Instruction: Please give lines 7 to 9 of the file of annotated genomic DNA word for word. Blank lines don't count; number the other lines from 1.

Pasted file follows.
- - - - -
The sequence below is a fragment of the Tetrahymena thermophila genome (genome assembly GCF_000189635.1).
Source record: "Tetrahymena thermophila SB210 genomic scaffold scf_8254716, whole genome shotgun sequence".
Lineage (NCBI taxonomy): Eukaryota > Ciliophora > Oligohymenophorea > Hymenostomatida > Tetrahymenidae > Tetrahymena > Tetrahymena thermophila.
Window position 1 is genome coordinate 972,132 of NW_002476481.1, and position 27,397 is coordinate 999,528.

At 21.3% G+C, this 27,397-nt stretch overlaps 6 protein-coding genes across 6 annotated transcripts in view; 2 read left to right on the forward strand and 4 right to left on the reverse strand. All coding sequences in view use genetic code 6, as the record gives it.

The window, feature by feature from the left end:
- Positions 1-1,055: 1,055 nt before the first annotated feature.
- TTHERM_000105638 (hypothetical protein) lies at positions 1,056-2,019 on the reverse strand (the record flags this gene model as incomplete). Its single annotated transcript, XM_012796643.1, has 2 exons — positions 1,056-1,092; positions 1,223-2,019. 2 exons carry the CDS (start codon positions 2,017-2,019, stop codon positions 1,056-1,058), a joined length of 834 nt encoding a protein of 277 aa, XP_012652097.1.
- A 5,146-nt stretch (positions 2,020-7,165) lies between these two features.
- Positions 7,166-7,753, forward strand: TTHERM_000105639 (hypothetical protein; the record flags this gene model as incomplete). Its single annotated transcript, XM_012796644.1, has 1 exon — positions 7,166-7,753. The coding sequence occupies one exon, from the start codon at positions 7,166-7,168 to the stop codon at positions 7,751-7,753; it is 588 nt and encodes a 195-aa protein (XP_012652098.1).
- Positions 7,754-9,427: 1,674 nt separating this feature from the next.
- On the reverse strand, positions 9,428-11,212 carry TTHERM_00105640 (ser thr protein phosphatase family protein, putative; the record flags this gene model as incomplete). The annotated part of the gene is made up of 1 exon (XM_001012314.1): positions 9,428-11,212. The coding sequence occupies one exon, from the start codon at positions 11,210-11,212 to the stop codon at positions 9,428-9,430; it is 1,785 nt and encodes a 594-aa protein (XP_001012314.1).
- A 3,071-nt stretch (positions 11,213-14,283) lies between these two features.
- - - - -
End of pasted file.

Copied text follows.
- Positions 1-1,055: 1,055 nt before the first annotated feature.
- TTHERM_000105638 (hypothetical protein) lies at positions 1,056-2,019 on the reverse strand (the record flags this gene model as incomplete). Its single annotated transcript, XM_012796643.1, has 2 exons — positions 1,056-1,092; positions 1,223-2,019. 2 exons carry the CDS (start codon positions 2,017-2,019, stop codon positions 1,056-1,058), a joined length of 834 nt encoding a protein of 277 aa, XP_012652097.1.
- A 5,146-nt stretch (positions 2,020-7,165) lies between these two features.